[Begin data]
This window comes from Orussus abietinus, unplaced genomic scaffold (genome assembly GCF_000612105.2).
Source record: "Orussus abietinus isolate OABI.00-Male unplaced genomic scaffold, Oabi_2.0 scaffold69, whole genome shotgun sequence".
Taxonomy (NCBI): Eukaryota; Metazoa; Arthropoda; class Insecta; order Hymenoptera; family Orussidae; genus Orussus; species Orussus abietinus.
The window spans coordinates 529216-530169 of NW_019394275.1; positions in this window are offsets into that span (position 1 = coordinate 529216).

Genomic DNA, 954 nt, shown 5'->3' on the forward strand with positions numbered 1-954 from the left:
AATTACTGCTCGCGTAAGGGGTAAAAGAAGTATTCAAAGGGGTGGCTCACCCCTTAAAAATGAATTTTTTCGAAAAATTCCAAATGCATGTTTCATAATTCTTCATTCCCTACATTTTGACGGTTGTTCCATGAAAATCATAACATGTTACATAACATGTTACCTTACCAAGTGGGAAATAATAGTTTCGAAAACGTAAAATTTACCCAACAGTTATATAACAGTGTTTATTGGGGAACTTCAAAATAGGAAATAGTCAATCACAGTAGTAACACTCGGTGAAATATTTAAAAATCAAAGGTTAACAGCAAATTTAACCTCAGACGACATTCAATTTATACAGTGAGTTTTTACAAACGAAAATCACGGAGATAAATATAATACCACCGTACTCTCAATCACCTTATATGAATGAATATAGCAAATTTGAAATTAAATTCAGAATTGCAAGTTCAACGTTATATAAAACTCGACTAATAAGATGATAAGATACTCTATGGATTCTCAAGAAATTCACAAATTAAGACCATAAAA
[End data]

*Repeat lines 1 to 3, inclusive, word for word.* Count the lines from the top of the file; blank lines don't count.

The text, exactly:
This window comes from Orussus abietinus, unplaced genomic scaffold (genome assembly GCF_000612105.2).
Source record: "Orussus abietinus isolate OABI.00-Male unplaced genomic scaffold, Oabi_2.0 scaffold69, whole genome shotgun sequence".
Taxonomy (NCBI): Eukaryota; Metazoa; Arthropoda; class Insecta; order Hymenoptera; family Orussidae; genus Orussus; species Orussus abietinus.